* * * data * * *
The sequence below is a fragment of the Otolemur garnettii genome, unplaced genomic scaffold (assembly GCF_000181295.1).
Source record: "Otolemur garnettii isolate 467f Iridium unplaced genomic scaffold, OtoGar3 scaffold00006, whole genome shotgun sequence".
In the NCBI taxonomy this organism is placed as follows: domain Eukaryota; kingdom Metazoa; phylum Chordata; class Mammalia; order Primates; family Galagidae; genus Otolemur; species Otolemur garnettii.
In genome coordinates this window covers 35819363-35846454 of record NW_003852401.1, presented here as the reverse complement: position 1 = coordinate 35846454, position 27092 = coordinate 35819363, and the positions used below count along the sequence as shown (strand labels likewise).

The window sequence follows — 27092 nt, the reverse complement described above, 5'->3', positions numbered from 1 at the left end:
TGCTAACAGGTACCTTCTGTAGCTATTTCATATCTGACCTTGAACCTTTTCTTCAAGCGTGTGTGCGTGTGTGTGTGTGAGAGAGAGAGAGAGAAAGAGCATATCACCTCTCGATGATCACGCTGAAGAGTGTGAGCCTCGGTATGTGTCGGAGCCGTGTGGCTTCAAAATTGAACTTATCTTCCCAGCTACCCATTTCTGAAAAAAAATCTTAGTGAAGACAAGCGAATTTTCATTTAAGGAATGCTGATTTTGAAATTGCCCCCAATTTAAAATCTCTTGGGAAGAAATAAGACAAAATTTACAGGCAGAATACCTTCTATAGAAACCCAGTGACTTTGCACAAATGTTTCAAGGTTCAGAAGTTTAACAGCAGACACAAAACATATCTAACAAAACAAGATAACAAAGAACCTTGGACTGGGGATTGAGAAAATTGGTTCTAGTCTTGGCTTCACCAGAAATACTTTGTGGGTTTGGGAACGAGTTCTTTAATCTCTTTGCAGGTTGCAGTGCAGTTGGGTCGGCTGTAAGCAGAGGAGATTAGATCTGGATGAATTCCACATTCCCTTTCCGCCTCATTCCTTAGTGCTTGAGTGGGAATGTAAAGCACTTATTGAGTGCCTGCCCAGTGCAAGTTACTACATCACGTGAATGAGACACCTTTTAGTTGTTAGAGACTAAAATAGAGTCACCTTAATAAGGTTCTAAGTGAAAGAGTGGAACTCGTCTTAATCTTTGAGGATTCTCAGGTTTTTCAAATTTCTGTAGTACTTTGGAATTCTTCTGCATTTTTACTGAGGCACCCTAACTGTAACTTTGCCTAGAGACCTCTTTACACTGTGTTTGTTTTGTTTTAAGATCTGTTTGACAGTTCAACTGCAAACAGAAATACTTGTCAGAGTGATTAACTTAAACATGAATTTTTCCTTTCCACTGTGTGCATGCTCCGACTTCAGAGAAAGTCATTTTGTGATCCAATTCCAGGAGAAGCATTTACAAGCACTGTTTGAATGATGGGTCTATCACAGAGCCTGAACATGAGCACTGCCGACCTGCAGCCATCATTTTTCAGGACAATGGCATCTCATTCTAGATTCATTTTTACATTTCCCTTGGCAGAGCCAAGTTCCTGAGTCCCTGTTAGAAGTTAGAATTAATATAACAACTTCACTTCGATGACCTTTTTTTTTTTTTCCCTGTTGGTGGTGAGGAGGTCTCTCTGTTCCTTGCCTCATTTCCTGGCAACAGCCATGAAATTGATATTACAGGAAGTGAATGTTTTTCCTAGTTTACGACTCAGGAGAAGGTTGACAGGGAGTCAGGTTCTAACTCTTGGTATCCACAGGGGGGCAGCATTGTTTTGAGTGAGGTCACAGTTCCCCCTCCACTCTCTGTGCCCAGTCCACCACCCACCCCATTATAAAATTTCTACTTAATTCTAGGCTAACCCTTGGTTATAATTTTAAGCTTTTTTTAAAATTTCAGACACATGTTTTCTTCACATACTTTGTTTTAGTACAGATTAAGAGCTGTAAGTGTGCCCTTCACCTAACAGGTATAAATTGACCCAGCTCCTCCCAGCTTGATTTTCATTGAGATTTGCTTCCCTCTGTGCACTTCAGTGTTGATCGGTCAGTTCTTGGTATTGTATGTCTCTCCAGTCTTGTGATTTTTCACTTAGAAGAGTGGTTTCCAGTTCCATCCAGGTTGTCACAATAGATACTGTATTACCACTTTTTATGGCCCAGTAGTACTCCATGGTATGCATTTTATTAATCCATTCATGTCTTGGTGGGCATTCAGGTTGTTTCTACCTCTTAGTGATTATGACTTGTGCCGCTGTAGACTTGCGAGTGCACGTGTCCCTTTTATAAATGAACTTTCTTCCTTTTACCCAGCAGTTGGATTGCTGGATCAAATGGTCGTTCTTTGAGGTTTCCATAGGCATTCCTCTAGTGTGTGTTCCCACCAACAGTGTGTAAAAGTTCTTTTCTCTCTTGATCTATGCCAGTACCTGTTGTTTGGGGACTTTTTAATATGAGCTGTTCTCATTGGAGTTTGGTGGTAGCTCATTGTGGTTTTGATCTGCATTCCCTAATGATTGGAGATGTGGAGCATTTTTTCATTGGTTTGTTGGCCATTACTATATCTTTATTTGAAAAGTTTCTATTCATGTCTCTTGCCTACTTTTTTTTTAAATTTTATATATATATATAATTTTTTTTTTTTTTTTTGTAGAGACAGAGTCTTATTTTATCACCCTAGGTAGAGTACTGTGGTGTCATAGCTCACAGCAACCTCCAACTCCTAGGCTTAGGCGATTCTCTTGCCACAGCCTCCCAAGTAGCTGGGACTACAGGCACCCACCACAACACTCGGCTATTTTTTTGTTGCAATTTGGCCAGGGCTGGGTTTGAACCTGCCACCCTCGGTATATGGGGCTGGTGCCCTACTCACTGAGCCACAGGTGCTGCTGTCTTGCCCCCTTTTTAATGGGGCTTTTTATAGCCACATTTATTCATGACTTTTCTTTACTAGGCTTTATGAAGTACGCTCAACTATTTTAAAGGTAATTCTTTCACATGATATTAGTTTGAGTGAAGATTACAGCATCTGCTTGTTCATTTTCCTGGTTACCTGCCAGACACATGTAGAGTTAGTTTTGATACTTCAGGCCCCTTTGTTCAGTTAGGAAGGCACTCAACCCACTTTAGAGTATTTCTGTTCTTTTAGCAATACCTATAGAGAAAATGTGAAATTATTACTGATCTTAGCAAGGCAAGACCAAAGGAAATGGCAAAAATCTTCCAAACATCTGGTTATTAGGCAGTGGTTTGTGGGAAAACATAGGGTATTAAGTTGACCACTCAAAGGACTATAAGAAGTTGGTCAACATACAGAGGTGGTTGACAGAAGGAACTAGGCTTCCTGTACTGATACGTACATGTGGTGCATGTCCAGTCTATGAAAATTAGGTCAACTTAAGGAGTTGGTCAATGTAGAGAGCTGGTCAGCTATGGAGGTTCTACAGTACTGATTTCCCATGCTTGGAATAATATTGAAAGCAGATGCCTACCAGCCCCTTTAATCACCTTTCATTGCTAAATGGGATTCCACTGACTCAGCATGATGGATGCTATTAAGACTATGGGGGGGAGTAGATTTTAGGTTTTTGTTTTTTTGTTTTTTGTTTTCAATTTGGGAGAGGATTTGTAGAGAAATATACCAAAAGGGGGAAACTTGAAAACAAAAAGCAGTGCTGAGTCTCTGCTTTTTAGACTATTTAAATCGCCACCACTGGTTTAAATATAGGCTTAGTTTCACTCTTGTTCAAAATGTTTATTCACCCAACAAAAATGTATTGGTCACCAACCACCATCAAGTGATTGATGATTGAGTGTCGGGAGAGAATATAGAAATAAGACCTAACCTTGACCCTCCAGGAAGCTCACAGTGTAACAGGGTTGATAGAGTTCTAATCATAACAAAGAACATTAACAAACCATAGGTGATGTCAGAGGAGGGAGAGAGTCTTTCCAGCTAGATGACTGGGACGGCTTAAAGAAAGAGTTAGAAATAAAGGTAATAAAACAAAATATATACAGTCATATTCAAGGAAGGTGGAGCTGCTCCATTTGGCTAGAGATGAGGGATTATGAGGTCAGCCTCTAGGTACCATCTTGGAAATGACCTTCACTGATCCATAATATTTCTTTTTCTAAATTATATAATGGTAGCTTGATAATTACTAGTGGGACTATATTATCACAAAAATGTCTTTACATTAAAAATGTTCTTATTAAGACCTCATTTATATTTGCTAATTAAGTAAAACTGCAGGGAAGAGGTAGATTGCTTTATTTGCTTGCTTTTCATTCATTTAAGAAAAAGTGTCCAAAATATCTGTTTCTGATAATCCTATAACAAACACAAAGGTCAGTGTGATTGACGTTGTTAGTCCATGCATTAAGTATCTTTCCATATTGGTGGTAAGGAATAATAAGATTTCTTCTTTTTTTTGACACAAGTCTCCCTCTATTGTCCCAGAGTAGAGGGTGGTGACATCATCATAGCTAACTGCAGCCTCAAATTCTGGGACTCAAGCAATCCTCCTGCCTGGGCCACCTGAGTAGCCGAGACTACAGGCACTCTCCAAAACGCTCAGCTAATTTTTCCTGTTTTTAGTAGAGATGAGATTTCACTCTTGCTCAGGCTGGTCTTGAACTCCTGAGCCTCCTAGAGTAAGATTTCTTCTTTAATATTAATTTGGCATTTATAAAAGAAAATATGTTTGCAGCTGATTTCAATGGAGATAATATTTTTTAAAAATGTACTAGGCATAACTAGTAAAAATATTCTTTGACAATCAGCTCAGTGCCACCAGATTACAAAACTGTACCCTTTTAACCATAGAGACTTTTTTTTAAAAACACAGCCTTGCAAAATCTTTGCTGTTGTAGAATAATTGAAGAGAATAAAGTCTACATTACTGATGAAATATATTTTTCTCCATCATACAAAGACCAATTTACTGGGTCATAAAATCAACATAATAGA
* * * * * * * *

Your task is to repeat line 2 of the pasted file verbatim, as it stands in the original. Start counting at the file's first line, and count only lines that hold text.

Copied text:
Source record: "Otolemur garnettii isolate 467f Iridium unplaced genomic scaffold, OtoGar3 scaffold00006, whole genome shotgun sequence".